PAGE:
12019-03-12T23:57:27+00:00Stanford University Pressaf84c3e11fe030c51c61bbd190fa82a3a1a1282413plainpublished2019-08-20T20:02:52+00:00Production Editor7a3dce28be212b1ba5b4a7a50f3d6a8d76b58c74Guest post by Mark Speltz, author of North of Dixie: Civil Rights Photography Beyond the South (J. Paul Getty Museum, 2016).
On July 21, 1951, the Chicago Defenderheadline announced “Cicero Riots Over Vet.” The white riot, or “five day orgy of violence,” began on Tuesday, July 17 when Harvey Clark Jr., his wife, and their two children attempted to occupy their new apartment in the all-white suburb of Cicero. The Mississippi-born, Air Force veteran encountered a crowd of curious youth and angry housewives. Fearing for their safety, the Clark family left as night fell and the situation grew more dangerous. (Click to view article PDF.)
The menacing crowd continued to grow reaching upwards of 6,000 before a group of “yelling hoodlums” smashed their way into the building. Once inside the Clark’s new third floor apartment, rioting youths overturned appliances, kicked holes in walls, and tore the radiators from the walls. All of the family’s belongings were broken or tossed out the busted windows. Not even the family’s $900 piano was spared. The massive heap of furniture, rugs, and clothing outside the building was set afire to the delight of the cheering crowd. The building’s hallways were wrecked and several other apartments, all rented by whites, suffered damage and were evacuated.
The Clark family was not physically harmed, but lost everything they had accumulated during the previous nine years in less than an hour. Clark and his wife were stunned by the reaction, “I keep asking myself why all this just to keep Johnetta and me from moving into the apartment.” He vowed to return and said “I would be less than a man if I didn’t go into that apartment if it becomes available to us. If I should back down now, I would be letting down the 13 million Negroes in this country.”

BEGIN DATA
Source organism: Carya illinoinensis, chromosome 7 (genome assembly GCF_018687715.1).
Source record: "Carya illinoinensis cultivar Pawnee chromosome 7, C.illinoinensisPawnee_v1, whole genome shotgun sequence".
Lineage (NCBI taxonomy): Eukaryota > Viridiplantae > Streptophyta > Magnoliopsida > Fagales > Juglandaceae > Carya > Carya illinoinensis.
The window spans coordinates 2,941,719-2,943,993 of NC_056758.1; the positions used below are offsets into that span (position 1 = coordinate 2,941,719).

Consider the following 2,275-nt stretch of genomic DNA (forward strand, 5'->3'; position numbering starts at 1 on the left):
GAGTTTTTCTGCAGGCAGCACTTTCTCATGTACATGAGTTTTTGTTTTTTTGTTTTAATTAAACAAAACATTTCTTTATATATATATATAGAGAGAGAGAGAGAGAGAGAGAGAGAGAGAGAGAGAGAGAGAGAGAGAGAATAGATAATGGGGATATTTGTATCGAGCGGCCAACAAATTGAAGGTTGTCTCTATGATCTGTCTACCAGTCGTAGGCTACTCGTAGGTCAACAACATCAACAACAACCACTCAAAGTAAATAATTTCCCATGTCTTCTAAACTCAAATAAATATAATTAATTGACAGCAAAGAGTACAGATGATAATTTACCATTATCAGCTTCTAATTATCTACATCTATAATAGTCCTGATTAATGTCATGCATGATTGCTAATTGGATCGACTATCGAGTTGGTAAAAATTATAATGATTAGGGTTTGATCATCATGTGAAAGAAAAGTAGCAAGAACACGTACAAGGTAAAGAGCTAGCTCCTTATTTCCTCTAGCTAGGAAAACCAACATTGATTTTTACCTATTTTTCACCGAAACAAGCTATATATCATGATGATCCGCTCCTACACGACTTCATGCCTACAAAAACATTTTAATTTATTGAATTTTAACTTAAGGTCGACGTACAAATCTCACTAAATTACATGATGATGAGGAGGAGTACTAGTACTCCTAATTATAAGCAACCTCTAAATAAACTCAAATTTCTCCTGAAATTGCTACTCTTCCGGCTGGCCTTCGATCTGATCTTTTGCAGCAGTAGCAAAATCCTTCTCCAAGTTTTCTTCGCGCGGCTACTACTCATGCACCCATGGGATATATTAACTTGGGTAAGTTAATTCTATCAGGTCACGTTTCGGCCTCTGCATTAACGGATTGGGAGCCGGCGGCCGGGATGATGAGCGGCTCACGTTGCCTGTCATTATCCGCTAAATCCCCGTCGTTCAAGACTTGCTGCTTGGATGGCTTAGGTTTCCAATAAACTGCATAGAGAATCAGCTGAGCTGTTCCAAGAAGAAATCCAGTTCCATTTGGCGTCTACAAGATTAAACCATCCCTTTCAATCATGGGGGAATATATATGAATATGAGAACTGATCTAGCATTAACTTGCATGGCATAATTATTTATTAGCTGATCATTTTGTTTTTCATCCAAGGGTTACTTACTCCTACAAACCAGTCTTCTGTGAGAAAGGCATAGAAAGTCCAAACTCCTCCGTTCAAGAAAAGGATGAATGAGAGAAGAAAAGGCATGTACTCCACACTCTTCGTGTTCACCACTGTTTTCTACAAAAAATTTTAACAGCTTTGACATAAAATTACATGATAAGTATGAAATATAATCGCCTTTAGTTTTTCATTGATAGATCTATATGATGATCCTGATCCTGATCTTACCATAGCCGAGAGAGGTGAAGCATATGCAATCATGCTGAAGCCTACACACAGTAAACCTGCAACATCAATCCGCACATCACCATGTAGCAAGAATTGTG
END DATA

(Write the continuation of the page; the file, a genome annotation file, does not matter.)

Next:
Local and county police did little to curtail the rioting which continued for nearly two days before the National Guard were called up—the first time since the 1919 Chicago race riots. Five hundred soldiers arrived on the scene with two rounds of ammunition each and endured flying bricks and stones before moving in with fixed bayonets and plenty of prodding with gun butts. Soldiers encircled the building with barbed wire and made 157 arrests while establishing order.
The Chicago Defender’s national edition provided its readers with extensive photo coverage of the Cicero rioting and aftermath. Because the newspaper was published on Saturdays, the weekly edition was able to select pictures taken during the course of the week documenting the Clark family’s arrival and crowds of curious onlookers early the first day along with the raging fire outside the apartment building at the height of the melee. Other views include the ransacked apartment and the National Guard establishing control over the unruly mob. In the end, the Defender published a total of thirteen pictures—four above the front page’s masthead, one on page five, and seven images on a single inside news photo page—signaling not only the paper’s commitment to reporting on the “wild racist binge” but also making it visible for all to see.